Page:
This site is intended for health professionals only

At the heart of general practice since 1960

pul jul aug2020 cover 80x101px
Read the latest issue online

Independents' Day

Advisers urge use of antibiotics in all cases of LRTI

GPs should prescribe antibiotics for all lower respiratory tract infections, irrespective of general health or smoking status, research by Government advisers concludes.

It is impossible to safely withhold antibiotics on current evidence, the study concluded. The research team included Health Protection Agency researchers and two members of the Government's Specialist Advisory Committee on Antimicrobial Resistance.

Their study – presented at the HPA's annual conference last week – found neither smoking status nor previous respiratory conditions were able to predict whether patients needed antibiotics.

In those aged 65 and over, the number needed to treat to prevent one case of pneumonia was just 47 and in those aged up to four it was 146.

'Do prescribe antibiotics for

LRTIs even in previously healthy non-smokers,' the study said.

The researchers said efforts to reduce antibiotic use should instead focus on distinguishing between upper and lower respiratory tract infections (see box, below right).

In the study, patients with nasal symptoms and coughs and sneezing without sputum were classed as having URTIs, and those with acute bronchitis, chest infections and productive cough as having LRTIs.

Antibiotics were not indicated in upper respiratory tract infections, sore throats and otitis media, concluded the research, on data from 162 GP practices.

Study leader Dr Andrew Hayward, senior lecturer in infectious disease and epidemiology at University College London, said: 'For LRTIs, one should be considering treating with antibiotics but for URTIs you would certainly discourage it. It's very clear that the elderly are a group in whom the number needed to treat for LRTIs was really very low.'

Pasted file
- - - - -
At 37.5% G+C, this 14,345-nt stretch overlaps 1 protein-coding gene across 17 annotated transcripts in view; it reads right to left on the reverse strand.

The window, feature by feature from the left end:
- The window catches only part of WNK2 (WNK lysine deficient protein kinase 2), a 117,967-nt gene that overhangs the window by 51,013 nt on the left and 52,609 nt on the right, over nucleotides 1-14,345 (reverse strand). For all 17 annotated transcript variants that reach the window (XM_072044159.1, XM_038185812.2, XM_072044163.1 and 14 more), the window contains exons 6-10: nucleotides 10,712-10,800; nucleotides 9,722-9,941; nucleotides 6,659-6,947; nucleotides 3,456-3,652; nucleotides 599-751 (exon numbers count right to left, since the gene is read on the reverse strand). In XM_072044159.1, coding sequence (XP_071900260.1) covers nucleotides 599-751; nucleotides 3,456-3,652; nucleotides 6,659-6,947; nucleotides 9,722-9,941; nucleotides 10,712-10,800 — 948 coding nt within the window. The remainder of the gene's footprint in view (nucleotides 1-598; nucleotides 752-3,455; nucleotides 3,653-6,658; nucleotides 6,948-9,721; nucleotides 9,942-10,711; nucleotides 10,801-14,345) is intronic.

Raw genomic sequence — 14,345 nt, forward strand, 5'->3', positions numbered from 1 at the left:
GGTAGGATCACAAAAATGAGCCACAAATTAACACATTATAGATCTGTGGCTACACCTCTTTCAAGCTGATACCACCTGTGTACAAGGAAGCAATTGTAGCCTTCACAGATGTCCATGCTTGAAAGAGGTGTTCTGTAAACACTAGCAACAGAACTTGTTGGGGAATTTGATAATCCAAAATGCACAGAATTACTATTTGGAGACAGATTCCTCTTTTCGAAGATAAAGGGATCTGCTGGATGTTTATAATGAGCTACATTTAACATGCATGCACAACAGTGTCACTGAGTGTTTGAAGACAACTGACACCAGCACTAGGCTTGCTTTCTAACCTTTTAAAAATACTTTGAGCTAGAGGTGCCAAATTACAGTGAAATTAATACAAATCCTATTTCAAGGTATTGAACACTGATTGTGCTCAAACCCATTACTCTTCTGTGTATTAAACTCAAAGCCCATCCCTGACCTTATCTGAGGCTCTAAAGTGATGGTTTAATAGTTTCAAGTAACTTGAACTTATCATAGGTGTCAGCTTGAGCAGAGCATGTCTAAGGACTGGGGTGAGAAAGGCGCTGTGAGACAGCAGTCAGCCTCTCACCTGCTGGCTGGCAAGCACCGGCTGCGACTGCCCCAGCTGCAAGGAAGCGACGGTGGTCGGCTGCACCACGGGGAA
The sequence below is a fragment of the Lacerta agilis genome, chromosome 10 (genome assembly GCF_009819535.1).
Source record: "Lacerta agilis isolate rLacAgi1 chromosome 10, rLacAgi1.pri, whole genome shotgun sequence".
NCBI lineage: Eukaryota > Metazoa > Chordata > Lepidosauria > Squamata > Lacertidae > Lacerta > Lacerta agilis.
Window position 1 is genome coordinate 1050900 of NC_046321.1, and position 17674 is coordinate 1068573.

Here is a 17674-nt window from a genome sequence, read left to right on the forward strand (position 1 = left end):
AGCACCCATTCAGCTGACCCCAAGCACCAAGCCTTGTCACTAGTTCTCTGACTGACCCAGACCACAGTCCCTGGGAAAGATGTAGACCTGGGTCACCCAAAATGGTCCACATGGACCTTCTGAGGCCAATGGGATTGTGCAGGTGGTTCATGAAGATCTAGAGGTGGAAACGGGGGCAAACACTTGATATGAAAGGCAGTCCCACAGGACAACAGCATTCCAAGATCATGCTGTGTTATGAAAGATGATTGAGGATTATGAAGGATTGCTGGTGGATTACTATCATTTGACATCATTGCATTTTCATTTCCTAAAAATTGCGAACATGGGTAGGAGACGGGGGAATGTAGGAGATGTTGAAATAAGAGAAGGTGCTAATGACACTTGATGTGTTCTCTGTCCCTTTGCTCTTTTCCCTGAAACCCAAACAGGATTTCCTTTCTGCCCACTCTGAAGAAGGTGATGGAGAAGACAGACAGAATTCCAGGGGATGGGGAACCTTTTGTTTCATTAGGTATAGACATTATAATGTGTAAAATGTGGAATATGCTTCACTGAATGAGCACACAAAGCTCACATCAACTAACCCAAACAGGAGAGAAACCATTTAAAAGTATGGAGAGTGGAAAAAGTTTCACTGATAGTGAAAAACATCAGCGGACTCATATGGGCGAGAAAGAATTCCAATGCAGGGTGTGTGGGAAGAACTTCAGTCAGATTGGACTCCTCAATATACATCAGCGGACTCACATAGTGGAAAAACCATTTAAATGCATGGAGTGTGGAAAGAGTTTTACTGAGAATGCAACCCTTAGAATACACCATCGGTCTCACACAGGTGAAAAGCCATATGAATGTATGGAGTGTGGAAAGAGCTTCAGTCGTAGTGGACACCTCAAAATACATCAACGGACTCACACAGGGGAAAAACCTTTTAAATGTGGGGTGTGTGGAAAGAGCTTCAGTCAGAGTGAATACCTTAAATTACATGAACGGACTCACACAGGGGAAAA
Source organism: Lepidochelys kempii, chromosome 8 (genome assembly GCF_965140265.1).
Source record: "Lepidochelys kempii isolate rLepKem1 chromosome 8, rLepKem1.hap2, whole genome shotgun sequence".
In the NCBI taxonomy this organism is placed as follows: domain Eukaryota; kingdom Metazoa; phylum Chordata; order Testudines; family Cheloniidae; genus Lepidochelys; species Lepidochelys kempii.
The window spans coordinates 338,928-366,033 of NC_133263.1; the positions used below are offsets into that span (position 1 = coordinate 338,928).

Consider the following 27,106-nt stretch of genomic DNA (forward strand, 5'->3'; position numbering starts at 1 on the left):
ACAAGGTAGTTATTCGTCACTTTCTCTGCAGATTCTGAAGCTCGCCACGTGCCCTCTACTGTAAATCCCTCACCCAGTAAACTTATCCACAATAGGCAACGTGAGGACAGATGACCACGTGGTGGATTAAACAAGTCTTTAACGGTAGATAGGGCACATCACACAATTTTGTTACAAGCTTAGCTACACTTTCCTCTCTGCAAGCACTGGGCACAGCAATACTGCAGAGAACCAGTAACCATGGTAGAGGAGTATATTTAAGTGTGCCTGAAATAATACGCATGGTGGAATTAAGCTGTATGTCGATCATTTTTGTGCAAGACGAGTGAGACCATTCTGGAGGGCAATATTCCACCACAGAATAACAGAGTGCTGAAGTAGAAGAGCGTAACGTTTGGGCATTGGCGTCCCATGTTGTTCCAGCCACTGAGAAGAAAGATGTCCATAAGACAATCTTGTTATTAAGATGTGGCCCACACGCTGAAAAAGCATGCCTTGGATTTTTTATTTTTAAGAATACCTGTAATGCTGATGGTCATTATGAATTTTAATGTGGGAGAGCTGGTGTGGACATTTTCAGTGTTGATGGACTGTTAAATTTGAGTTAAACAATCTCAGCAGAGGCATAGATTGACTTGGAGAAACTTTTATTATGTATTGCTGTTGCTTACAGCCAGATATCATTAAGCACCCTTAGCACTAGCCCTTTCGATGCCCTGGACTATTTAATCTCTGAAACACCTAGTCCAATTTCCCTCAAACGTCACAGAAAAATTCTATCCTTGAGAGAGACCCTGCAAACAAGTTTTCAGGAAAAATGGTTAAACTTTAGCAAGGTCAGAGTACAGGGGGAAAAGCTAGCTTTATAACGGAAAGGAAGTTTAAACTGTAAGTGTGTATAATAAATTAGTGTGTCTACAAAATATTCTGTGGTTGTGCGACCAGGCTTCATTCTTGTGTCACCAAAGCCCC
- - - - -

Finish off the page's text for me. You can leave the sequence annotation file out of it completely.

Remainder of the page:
Several research studies have found a clampdown on antibiotic prescribing can drive rising rates of pneumonia.

Dr Mike Thomas, an author of one such study and research fellow at the University of Aberdeen, said: 'Once we overused antibiotics; perhaps now we've gone too far the wrong way.'

Dr Iain Small, chair of the General Practice Airways Group's education committee and a GP in Peterhead, Aberdeenshire, said: 'What we need is some clear guidance on who we should be treating.'

Diagnosing LRTI

Class as LRTI if (all required):

• an acute illness present for 21 days or less

• cough as cardinal symptom

• at least one other lower respiratory tract symptom (sputum production, dyspnoea, wheeze, chest discomfort/pain)

• no alternative explanation –

for example, not sinusitis, pharyngitis or a new presentation of asthma.

Source: Macfarlane et al, Thorax 2001;56:109-114 (February)

Rate this article 

Click to rate

  • 1 star out of 5
  • 2 stars out of 5
  • 3 stars out of 5
  • 4 stars out of 5
  • 5 stars out of 5

0 out of 5 stars

Have your say